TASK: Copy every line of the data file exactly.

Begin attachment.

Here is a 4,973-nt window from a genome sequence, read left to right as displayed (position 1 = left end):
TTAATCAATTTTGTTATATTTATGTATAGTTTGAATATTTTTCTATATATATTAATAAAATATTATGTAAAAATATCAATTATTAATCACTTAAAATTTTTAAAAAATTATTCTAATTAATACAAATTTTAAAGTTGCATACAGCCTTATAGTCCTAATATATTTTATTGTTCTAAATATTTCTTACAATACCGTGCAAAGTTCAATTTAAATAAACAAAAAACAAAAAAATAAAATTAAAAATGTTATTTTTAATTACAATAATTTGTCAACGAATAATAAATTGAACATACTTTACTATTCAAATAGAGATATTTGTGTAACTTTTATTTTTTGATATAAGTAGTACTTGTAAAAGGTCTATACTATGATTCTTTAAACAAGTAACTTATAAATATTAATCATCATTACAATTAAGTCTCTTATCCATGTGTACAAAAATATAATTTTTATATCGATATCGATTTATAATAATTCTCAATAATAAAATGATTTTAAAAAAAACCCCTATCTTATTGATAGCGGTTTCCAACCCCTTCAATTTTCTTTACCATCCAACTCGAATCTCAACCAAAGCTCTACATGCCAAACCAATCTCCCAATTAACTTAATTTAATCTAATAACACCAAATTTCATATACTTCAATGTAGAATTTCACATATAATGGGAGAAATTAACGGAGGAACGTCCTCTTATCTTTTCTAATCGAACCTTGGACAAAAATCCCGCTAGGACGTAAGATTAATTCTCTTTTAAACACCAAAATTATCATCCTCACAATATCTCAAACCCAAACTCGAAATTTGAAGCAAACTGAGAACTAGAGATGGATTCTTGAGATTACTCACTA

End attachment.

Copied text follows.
Here is a 4,973-nt window from a genome sequence, read left to right as displayed (position 1 = left end):
TTAATCAATTTTGTTATATTTATGTATAGTTTGAATATTTTTCTATATATATTAATAAAATATTATGTAAAAATATCAATTATTAATCACTTAAAATTTTTAAAAAATTATTCTAATTAATACAAATTTTAAAGTTGCATACAGCCTTATAGTCCTAATATATTTTATTGTTCTAAATATTTCTTACAATACCGTGCAAAGTTCAATTTAAATAAACAAAAAACAAAAAAATAAAATTAAAAATGTTATTTTTAATTACAATAATTTGTCAACGAATAATAAATTGAACATACTTTACTATTCAAATAGAGATATTTGTGTAACTTTTATTTTTTGATATAAGTAGTACTTGTAAAAGGTCTATACTATGATTCTTTAAACAAGTAACTTATAAATATTAATCATCATTACAATTAAGTCTCTTATCCATGTGTACAAAAATATAATTTTTATATCGATATCGATTTATAATAATTCTCAATAATAAAATGATTTTAAAAAAAACCCCTATCTTATTGATAGCGGTTTCCAACCCCTTCAATTTTCTTTACCATCCAACTCGAATCTCAACCAAAGCTCTACATGCCAAACCAATCTCCCAATTAACTTAATTTAATCTAATAACACCAAATTTCATATACTTCAATGTAGAATTTCACATATAATGGGAGAAATTAACGGAGGAACGTCCTCTTATCTTTTCTAATCGAACCTTGGACAAAAATCCCGCTAGGACGTAAGATTAATTCTCTTTTAAACACCAAAATTATCATCCTCACAATATCTCAAACCCAAACTCGAAATTTGAAGCAAACTGAGAACTAGAGATGGATTCTTGAGATTACTCACTA